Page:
Category Archives: Browsers

Four Steps You Can Follow If Chrome Is Slow To Load On Your Computer

Chrome is an excellent browser, arguably better than any other browser, but there’s no denying that it’s a massive memory hog. No matter how much RAM you have, His Chromeness will spread his enormous footprint and consume as much available RAM as possible. This problem has only gotten worse over time, and if you have 4GB or less RAM on your computer, it’s almost impossible to make Chrome run smoothly.

chrome logo

Unless, you follow these steps. 🙂

Disable/uninstall unnecessary extensions, apps, and plugins

This one is a no-brainer. Go through the list of extensions (chrome://extensions) that you have installed, and uninstall or disable the ones you can live without. Every active Chrome extension and app runs in its own process and consumes memory, hence getting rid of a bunch can make Chrome noticeably leaner.

Disable Extensions

Similarly, go through the plugins (chrome://plugins) list, and disable the bloated ones like Java, Silverlight, VLC, QuickTime, etc. Google will remove support for such plugins from Chrome by the end of this year.

Automatically suspend idle tabs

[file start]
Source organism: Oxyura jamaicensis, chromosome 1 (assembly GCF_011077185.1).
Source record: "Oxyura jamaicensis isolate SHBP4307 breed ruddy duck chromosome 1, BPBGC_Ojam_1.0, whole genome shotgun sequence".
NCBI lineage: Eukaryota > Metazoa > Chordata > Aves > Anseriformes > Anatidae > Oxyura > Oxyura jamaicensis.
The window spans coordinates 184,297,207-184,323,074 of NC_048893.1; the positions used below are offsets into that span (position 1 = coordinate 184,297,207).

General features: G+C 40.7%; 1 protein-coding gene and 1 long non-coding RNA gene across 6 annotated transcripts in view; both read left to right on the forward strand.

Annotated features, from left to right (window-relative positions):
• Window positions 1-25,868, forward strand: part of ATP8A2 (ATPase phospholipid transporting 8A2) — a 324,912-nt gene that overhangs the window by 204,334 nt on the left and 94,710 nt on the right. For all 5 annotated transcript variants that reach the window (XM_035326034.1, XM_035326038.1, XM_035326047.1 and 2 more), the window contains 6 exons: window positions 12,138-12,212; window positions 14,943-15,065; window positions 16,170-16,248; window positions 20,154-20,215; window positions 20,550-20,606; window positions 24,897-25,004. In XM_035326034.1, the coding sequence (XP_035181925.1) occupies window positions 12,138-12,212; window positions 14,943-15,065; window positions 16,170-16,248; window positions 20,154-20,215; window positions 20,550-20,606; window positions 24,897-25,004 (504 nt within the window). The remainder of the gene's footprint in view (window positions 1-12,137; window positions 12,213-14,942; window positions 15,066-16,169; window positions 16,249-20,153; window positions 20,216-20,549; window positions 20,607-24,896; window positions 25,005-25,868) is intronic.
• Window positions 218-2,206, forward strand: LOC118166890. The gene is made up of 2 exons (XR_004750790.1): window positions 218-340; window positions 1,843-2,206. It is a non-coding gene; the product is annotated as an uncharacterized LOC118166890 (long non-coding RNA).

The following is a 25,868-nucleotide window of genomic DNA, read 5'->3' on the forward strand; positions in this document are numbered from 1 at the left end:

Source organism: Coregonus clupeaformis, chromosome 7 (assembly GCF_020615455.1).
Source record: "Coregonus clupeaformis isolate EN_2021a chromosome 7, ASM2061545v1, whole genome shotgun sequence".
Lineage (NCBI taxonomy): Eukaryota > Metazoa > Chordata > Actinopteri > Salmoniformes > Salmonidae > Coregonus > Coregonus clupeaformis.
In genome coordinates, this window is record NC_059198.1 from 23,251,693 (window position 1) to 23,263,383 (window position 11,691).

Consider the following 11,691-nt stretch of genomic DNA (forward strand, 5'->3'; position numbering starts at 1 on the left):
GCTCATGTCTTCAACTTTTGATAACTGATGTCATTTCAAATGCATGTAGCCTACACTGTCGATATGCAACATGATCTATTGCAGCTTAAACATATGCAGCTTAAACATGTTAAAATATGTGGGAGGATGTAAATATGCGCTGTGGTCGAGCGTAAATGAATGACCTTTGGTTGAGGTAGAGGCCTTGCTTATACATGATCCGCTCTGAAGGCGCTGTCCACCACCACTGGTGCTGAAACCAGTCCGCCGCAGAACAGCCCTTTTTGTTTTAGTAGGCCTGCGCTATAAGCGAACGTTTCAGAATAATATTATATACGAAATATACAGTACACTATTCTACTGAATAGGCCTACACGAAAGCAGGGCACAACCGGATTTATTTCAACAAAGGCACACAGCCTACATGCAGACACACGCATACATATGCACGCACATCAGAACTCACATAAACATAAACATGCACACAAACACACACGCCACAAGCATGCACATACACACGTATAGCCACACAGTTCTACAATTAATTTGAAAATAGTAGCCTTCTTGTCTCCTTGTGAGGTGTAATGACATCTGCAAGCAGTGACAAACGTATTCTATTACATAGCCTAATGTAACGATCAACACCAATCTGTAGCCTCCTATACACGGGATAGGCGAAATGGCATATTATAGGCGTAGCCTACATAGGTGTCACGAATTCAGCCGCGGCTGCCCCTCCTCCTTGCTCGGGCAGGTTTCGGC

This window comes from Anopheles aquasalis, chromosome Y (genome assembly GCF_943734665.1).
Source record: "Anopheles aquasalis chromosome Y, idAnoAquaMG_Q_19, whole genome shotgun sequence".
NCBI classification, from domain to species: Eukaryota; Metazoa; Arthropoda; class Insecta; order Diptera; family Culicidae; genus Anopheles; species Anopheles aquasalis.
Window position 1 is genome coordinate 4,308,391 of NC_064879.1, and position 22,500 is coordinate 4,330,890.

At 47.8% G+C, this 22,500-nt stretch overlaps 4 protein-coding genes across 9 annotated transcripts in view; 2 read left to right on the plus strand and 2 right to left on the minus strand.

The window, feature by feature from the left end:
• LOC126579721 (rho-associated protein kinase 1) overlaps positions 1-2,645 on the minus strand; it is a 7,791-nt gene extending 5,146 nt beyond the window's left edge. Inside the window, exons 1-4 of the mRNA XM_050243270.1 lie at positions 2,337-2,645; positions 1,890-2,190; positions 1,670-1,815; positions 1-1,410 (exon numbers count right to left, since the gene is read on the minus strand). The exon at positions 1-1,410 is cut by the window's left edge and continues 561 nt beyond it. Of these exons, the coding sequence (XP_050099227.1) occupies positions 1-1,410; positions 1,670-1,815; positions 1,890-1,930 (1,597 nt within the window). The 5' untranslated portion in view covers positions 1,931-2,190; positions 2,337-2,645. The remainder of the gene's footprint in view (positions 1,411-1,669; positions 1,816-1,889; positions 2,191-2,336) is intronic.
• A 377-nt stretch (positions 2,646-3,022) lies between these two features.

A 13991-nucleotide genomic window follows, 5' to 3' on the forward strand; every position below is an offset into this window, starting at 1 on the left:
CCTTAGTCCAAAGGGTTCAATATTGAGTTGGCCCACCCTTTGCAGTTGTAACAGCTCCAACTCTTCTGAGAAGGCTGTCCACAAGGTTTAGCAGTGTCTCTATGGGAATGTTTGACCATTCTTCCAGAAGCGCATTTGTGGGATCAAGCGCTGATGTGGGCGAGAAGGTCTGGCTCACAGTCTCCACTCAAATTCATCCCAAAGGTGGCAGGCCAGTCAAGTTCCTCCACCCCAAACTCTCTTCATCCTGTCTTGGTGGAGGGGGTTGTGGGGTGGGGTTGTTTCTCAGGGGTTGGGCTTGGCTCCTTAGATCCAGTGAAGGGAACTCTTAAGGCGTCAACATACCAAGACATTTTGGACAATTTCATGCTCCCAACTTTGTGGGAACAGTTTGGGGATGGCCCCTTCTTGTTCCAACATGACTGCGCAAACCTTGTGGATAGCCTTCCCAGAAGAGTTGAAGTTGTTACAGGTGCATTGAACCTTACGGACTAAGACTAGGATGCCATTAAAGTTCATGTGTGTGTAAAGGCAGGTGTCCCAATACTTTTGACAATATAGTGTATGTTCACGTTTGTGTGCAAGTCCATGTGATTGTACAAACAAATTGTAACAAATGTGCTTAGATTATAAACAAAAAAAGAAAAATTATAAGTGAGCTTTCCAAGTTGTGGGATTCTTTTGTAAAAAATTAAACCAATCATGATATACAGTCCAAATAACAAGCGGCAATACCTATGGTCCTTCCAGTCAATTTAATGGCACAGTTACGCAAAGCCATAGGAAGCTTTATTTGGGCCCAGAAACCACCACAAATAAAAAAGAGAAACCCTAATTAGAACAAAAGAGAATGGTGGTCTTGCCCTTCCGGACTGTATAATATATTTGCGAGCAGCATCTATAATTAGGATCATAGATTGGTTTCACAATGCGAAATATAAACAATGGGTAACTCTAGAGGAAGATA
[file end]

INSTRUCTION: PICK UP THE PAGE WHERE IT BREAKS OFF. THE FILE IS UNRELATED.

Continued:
One big reason for Chrome’s big appetite is its multi-process structure. Basically, Chrome spins off a new process for every tab, extension, and app that you open or install. This helps a lot in making the browser stable (a rogue website or extension won’t take down the entire browser), but it comes at the cost of heavy memory consumption.

the great suspender

You can solve this issue by installing The Great Suspender, a Chrome extension that will automatically hibernate tabs that have been inactive for a certain period (default is 15 minutes). Doing this will release the memory that was used by that tab. You can easily restore the tab’s content by clicking anywhere inside its window.

Let Chrome run in the background

This step won’t help with memory issues, but will help Chrome launch faster and respond better, if that’s what you’re looking for.

Click the menu button (triple line button to the right of the address bar), go to Settings, scroll to the bottom and click on “Show advanced settings…“.  Again scroll to the bottom where you will find an option to let Chrome apps run in the background. Enable it if it isn’t already.

chrome background

Now all you have to do is install an app that can run in the background. There is no dearth of such apps in the Chrome web store.

Run Chrome in Metro Mode (Windows 8 and 8.1)

This step is just for Windows 8 and 8.1 users. The Metro (or Modern, or Windows 8) apps, which are exclusive to these versions of Windows, are allowed to run only in single processes. And the good news is, Chrome can be run as a Metro app, thereby restricting it to just a single process and somewhat cutting down its memory consumption.